Blue state paradox: WA keeps arming up

Blue state. Progressive state. Left Coast liberal state.

Washington’s got its reputation — earned more than ever the past few years, as voters here keep trending bluer.

But you can add this jarring one to the list: Heavily-armed state.

“The way people here vote, you’d think they want to have nothing to do with guns. That couldn’t be further from the reality,” says Dave Workman, editor of a gun rights publication out of Bellevue called

This past year, the number of concealed gun licenses awarded in Washington state soared by more than 57,000, to about 700,000, according to data from the state Department of Licensing.

It means that just shy of 12% of all the adults in Washington state are packing (or at least are licensed to do so). This rate is 11th highest in the nation, according to a national roundup of gun data, behind mostly red states.

It’s part of an arming up that began more than a decade ago. In 2008, there were fewer than 175,000 officially packing. By 2012 it was 350,000, and now it has doubled again.

This represents a fraction of gun ownership, as you don’t need a permit to own a gun (only to have one concealed out in public). But concealed-carry licenses are about the only hard data there is that can serve as a proxy for how popular guns are in society.

Around here they appear to be as hot as ever. That’s despite all the gun control laws (or maybe in reaction to them). Despite the bad publicity from mass shootings. Despite years of public-health ad campaigns about the potential dangers of having guns in the home.

“Fifty-seven thousand gun licenses added in a year is a huge number, especially in a blue state like this,” Workman said.

Nobody knows the reason for this surge. It could be there’s still some pandemic catch-up going on (as gun permitting offices were closed for a time). Workman pointed to the crime of the past few years combined with depleted police forces.

“I think a lot of people decided they’d better take more responsibility for their own safety,” he said.

Personally I am OK with rising figures for gun licensing. Yes, it signifies more guns in our already armed-to-the-hilt society. But it also means more people are willing to go in and get fingerprinted and background checked as part of the deal.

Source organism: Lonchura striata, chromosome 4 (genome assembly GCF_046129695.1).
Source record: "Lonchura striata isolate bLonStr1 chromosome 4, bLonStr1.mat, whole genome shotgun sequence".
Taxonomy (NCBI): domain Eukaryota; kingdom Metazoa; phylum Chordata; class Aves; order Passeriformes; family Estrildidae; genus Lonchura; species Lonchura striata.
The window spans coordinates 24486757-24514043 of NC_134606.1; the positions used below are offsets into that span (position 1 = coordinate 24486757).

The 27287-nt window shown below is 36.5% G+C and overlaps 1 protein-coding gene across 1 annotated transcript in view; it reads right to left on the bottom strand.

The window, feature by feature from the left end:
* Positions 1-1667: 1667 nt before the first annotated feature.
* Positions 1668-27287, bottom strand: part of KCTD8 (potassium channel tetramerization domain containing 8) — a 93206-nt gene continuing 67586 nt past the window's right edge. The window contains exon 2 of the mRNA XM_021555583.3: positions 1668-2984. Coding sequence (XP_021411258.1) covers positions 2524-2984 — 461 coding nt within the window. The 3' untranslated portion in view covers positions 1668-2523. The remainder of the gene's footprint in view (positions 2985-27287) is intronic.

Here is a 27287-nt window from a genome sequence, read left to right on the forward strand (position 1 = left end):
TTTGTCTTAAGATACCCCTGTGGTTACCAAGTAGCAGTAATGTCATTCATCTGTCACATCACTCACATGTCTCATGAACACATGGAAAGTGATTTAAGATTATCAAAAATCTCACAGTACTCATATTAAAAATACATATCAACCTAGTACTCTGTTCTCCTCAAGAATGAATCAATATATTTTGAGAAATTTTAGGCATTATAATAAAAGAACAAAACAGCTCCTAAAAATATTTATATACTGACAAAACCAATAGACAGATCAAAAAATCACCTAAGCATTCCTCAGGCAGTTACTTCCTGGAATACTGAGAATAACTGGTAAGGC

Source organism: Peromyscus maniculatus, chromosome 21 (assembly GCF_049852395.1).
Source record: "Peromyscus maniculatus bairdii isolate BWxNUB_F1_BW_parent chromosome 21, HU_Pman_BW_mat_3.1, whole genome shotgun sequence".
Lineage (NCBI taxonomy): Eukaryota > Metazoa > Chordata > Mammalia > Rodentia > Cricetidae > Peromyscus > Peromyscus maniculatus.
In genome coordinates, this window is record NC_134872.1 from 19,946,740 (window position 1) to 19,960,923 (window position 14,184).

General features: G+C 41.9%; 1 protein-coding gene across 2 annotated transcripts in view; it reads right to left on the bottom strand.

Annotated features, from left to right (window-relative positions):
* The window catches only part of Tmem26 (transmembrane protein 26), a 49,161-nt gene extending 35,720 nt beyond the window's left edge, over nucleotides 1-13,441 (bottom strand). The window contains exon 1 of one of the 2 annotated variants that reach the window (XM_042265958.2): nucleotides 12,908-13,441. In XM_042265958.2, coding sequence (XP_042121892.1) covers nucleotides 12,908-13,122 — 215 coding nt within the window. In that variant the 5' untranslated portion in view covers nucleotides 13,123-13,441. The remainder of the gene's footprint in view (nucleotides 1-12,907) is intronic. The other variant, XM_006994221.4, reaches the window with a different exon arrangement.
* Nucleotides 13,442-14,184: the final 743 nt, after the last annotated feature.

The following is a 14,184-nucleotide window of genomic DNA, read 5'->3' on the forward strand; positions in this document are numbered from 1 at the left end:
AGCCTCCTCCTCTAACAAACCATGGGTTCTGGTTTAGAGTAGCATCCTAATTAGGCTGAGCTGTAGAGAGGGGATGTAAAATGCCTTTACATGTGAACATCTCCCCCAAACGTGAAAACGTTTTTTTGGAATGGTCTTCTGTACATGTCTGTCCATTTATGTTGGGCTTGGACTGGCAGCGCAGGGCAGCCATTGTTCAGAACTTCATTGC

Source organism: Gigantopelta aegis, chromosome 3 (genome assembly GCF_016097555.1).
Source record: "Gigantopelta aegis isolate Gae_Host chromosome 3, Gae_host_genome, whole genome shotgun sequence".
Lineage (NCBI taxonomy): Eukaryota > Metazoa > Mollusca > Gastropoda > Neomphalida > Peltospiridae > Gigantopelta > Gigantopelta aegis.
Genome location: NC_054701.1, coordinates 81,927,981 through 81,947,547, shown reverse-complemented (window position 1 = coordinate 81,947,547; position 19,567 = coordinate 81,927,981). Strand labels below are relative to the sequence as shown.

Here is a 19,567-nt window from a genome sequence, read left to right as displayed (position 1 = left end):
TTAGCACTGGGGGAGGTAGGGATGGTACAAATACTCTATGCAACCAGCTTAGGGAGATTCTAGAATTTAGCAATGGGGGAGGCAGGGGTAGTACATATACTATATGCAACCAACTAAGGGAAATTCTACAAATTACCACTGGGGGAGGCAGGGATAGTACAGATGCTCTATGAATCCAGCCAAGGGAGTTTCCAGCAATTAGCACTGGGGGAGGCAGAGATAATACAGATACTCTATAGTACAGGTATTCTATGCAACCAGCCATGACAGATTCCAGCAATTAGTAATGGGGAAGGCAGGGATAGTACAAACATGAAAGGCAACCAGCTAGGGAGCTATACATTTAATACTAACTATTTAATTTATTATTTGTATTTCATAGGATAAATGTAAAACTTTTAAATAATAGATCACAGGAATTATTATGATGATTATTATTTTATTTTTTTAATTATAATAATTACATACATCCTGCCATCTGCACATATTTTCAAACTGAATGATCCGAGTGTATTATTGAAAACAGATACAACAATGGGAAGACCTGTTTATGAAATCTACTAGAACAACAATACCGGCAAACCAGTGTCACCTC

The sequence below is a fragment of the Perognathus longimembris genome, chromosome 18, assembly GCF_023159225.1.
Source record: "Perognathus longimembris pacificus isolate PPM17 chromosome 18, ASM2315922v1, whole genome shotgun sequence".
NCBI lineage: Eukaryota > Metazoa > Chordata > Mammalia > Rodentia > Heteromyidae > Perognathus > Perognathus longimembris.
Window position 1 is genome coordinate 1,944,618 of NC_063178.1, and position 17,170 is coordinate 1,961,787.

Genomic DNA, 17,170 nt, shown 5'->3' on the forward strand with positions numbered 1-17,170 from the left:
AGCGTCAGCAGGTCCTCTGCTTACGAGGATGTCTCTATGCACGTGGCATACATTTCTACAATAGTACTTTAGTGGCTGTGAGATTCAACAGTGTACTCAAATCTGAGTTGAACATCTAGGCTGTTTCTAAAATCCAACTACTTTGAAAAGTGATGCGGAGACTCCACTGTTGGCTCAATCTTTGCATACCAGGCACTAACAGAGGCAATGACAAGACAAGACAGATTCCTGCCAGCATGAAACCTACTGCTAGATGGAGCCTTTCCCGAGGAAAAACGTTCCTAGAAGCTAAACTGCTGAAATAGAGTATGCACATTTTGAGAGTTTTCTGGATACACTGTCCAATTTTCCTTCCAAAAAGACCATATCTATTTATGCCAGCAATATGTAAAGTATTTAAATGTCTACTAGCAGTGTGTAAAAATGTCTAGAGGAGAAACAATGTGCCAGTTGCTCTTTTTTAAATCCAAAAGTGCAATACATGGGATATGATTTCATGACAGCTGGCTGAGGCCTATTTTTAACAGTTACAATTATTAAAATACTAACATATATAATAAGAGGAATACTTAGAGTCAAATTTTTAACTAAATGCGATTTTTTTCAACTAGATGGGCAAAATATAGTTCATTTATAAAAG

Washington lawmakers may be about to dramatically boost gun licensing. There’s a proposal, backed by Gov. Jay Inslee, that would require a permit in order to buy a gun. Under House Bill 1143 you’d have to get a training course in firearm safety and then go to a law enforcement office to get background checked before you could head out to Cabela’s or Wade’s Gun Shop.

“You need to get a license to drive a car in the state of Washington, you need to get a license to go fishing, it’s time that you get a license to make sure that you have safety training to purchase a gun in the state of Washington,” Inslee said.

Of course there’s no constitutional right to drive or fish. A similar permit scheme in Oregon, approved in November, was put on hold temporarily by the courts over civil rights concerns.

Ten other states have had similar laws over the years, though. In 2018, researchers at Johns Hopkins compared gun violence in 136 urban counties (including four in our state) and concluded that these permits to purchase guns had cut gun homicides by 14%. How? By reducing the share of guns that fell into the wrong hands or onto the black market.

“It’s possible that the application process required to obtain a permit, which puts the purchaser directly in contact with law enforcement, acts to hold potential purchasers more accountable and reduces the likelihood of straw purchases made on behalf of prohibited persons,” the study said. “The added time to conduct the background check may also make it easier to identify and screen out prohibited individuals who may be at increased risk of using that firearm to commit a homicide.”

You probably can guess how this is going over with the gun lobby. The NRA already has sent out two action alerts against it, and the legislative session only started Monday.

Many red states have lately been going the opposite direction — they’ve canceled permitting requirements they had on the books, returning to a sort of Wild West for guns.

So what kind of state are we really? Blue state? Heavily-armed state?

Maybe this is an awkward answer, for all sides: I think it’s going to have to be both.

People love their guns, and there’s no sign that’s changing, even around here. I know plenty of armed liberals, too, so it’s not just a right-wing thing.

But look at it this way: If we’ve already got a record 700,000 adults who have willingly gone in to get fingerprinted and background checked because of their guns, without suffering any slight to their civil rights, then what’s really the big deal in having the rest go get licensed too?

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